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U.S. Department of Transportation U.S. Department of Transportation Icon United States Department of Transportation United States Department of Transportation

Public Roads - Winter 2024

Date:
Winter 2024
Issue No:
Vol. 87 No. 4
Publication Number:
FHWA-HRT-24-002

Wildlife Crossings Improve Traffic Safety and May Protect Biodiversity

by Joseph Parampathu
Close up view of bighorn sheep's eye and horns. The image of a box truck driving along a dirt road seen in the eye as if approaching the sheep. Image Source: © Simon / sbthegreenman / AdobeStock.com.
Bighorn sheep are one of the animals impacted significantly by traffic and roadways that divide their natural habitat.


Surface transportation cuts across natural habitats vital to species survival and ecological biodiversity. As road density increases, so do edge habitats, fragmenting the remaining wildlife habitat into smaller and smaller pieces while increasing the area where vehicle-wildlife collisions are likely to occur. As the Federal Highway Administration’s (FHWA) Wildlife Crossing Structure Handbook notes, fragmentation is particularly harmful to “wildlife that have large area needs, are found in relatively low densities, and have low reproductive rates.” When road infrastructure separates wildlife populations from vital sources of food, water, or shelter; or where roads bisect optimal habitat, they can be especially harmful to wildlife survival. But road infrastructure can incorporate crossings to keep habitats connected even as roads grow and develop—integrating, rather than dividing, the habitats.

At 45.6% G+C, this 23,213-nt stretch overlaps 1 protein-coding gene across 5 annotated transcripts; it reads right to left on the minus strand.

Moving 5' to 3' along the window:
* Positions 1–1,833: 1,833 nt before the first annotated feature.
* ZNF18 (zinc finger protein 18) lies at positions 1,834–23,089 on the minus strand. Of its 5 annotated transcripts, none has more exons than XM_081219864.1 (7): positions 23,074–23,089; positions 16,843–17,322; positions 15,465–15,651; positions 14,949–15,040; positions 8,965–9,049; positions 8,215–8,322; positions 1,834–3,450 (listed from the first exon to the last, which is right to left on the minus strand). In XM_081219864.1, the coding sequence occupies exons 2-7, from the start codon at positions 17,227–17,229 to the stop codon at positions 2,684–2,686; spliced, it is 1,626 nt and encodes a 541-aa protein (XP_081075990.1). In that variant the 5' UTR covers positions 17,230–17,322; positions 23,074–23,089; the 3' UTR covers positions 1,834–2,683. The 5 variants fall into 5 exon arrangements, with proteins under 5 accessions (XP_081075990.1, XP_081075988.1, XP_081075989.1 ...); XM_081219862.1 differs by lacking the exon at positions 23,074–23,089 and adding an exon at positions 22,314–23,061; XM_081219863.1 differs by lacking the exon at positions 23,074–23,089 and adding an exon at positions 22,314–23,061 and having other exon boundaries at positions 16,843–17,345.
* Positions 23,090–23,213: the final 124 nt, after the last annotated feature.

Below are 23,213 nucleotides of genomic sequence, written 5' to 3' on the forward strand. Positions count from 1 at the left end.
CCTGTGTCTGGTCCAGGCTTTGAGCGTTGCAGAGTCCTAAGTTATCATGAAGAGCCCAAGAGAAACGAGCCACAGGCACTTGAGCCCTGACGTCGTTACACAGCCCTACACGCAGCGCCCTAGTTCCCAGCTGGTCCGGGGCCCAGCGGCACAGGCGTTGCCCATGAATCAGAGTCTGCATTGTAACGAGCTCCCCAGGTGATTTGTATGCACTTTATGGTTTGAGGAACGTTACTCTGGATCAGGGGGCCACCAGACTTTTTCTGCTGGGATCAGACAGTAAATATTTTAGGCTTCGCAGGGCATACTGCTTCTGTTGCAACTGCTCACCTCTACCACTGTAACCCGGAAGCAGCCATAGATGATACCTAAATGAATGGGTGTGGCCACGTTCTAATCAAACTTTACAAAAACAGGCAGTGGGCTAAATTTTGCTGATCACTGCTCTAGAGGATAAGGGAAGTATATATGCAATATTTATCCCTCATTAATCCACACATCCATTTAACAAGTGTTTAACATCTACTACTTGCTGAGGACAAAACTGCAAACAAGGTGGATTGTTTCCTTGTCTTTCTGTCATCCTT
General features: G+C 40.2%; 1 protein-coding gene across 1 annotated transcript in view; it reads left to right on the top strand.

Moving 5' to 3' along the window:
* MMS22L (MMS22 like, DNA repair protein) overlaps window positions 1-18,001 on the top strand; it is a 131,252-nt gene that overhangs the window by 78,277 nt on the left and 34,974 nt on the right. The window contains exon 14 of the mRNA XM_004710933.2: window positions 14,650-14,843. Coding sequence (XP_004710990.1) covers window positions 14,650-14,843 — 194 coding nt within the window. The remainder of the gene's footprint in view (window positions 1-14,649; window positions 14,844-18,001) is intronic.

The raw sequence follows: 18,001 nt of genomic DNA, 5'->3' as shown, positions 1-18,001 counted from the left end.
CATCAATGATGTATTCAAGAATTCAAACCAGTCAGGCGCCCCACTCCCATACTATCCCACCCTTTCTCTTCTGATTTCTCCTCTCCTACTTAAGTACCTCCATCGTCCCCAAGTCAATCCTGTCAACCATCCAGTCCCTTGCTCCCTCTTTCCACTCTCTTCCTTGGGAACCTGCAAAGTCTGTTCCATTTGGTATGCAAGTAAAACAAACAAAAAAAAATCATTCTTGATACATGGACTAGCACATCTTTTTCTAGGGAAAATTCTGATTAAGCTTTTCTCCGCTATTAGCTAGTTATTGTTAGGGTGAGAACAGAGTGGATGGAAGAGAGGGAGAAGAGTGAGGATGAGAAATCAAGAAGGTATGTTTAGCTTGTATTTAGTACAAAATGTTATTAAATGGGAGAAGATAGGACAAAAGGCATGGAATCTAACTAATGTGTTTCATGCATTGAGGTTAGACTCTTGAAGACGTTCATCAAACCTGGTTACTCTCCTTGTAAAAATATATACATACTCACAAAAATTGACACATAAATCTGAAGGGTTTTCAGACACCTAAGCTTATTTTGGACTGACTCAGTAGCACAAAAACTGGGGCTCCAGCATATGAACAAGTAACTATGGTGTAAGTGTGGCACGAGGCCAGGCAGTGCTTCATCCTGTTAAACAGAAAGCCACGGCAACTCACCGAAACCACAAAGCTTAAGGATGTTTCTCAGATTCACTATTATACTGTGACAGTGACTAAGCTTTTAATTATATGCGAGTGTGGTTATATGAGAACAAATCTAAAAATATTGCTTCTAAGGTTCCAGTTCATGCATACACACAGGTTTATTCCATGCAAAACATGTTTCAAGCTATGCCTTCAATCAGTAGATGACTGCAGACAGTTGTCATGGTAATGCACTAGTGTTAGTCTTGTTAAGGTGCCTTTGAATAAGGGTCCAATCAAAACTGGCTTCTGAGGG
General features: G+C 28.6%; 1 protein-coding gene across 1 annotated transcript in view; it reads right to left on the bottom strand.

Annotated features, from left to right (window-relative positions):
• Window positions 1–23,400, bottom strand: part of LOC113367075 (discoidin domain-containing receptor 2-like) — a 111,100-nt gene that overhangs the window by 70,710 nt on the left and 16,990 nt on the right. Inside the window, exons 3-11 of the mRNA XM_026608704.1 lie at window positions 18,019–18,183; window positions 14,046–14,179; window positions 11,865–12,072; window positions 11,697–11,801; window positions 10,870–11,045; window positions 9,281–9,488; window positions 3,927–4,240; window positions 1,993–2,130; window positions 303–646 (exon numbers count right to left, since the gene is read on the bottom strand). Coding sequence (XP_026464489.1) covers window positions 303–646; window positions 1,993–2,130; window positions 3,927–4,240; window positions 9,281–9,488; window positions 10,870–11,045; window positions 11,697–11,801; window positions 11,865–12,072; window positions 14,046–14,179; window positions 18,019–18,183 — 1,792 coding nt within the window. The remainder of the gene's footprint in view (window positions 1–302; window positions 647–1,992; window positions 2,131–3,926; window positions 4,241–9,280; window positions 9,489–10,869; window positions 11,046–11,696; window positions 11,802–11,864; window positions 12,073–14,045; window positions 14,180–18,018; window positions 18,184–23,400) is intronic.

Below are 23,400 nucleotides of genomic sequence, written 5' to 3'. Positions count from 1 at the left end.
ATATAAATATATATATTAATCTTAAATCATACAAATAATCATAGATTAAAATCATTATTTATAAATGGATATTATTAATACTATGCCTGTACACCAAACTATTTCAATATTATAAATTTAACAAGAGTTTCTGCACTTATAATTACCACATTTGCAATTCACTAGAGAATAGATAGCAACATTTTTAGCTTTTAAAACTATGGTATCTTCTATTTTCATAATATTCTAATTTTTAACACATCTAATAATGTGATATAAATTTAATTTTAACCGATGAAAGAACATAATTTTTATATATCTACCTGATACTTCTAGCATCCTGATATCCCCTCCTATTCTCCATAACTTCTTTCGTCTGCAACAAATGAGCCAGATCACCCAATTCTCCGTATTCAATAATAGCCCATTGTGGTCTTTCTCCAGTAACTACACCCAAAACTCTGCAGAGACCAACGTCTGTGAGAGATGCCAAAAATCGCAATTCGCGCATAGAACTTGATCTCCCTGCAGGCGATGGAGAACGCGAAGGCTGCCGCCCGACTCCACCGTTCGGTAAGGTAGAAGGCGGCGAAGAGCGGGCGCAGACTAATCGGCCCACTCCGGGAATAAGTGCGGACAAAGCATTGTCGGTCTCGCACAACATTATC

Habitat fragmentation both reduces the area of the habitat available and changes the qualities of that habitat: Habitat fragmentation is an aspect of habitat configuration. Connecting habitats on two sides of a divider, such as a highway, wildlife crossings reconfigure habitats to better support ecologies on both sides of the divide. The smaller a habitat patch, the fewer species it can sustain. Still, fragmentation, when controlling for habitat loss in general, may have some positive effects on species that benefit from immigration rate, patch isolation, access to multiple habitats (for animals that spend their adult lives in a different habitat from where they breed or birth), and positive edge effects, especially those species whose main predators need wide-open ranges for survival. The effects of fragmentation or connectivity on a particular species depend on that species’ needs.

Even absent intentional design, wildlife already cross public roads. The 2004 Biological Conservation study “Use of Highway Undercrossings by Wildlife in Southern California” reported “regular use of underpasses and drainage culverts beneath highways by wildlife, including species of conservation concern.” The Biological Conservation study authors recommended building pathways intended primarily to support crossings that connect suitable habitats “for protecting native species in areas bisected by high-speed roadways.”